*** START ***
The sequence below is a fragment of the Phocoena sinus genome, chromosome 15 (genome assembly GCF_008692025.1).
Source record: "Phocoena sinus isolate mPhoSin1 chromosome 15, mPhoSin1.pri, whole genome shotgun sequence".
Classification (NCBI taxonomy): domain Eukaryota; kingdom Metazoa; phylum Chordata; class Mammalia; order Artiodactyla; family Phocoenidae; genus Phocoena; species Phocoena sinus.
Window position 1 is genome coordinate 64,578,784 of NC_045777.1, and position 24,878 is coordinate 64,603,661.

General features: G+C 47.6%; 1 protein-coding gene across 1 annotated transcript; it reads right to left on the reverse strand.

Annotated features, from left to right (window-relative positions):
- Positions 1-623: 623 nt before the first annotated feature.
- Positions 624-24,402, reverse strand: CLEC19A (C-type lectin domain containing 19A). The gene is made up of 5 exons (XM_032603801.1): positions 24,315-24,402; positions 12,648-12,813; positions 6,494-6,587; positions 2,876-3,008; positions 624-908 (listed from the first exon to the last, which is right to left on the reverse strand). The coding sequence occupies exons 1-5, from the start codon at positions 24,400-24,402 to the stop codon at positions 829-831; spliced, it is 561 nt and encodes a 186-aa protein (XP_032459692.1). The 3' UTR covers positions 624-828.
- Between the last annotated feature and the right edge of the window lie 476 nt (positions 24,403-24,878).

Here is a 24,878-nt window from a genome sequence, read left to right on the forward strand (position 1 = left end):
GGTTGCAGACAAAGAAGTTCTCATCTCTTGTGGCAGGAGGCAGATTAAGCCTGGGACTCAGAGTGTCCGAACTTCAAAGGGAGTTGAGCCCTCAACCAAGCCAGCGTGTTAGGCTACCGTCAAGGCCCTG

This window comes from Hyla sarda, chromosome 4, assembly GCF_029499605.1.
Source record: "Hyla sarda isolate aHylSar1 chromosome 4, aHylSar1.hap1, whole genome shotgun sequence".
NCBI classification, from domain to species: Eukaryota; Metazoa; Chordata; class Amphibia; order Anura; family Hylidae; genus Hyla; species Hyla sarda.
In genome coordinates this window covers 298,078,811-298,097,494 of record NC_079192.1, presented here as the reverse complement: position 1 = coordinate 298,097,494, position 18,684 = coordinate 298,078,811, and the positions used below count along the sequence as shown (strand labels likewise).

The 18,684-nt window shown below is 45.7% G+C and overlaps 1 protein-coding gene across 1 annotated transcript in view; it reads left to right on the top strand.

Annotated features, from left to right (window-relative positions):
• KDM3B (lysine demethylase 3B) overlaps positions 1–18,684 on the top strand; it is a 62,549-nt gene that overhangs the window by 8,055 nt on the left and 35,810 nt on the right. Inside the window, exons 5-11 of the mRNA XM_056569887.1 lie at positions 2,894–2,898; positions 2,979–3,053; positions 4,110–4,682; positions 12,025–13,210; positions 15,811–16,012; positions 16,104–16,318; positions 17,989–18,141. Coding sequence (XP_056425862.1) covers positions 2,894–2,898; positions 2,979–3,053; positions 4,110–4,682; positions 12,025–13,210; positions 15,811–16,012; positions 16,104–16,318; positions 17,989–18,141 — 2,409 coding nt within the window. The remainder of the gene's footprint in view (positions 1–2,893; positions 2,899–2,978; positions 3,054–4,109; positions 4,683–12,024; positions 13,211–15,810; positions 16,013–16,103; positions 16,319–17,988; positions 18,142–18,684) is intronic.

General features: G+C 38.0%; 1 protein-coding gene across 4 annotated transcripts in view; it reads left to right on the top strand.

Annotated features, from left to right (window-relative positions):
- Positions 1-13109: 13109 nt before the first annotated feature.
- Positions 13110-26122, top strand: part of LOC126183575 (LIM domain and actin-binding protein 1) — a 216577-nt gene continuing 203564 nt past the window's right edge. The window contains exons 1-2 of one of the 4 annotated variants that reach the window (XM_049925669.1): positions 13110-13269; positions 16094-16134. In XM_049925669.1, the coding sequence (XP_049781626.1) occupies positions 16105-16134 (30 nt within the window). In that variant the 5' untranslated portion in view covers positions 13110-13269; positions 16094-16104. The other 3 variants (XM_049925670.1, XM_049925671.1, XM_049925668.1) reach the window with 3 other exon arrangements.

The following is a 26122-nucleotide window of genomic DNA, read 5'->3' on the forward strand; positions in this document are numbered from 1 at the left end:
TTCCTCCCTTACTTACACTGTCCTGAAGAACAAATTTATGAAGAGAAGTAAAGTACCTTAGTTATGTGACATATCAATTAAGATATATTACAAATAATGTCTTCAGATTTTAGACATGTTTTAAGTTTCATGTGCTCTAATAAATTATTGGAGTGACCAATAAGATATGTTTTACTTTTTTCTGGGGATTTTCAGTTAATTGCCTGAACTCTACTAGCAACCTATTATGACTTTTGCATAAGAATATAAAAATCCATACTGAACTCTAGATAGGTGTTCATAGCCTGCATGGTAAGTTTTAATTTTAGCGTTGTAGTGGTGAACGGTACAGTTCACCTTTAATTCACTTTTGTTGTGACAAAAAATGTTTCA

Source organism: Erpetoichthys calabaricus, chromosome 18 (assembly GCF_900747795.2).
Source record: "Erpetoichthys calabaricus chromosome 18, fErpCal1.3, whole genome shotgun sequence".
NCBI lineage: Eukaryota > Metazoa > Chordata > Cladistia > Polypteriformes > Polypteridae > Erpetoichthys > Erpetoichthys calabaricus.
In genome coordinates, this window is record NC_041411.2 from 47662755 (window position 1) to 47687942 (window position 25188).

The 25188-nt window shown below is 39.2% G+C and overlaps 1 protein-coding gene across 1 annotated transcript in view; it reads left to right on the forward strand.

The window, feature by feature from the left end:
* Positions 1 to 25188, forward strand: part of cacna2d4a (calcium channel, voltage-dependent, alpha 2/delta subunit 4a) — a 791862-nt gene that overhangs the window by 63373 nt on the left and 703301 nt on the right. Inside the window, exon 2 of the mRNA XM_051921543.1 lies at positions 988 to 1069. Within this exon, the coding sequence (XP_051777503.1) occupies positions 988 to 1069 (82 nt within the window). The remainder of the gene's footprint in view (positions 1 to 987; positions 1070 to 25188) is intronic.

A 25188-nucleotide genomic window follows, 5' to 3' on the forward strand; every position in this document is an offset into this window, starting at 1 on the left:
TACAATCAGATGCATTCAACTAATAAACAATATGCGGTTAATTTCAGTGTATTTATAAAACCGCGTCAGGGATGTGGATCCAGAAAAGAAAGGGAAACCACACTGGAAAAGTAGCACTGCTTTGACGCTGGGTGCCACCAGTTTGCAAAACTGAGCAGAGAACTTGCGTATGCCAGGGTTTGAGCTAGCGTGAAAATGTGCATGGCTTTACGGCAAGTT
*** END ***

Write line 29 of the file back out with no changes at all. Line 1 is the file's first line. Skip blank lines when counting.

The 25188-nt window shown below is 39.2% G+C and overlaps 1 protein-coding gene across 1 annotated transcript in view; it reads left to right on the forward strand.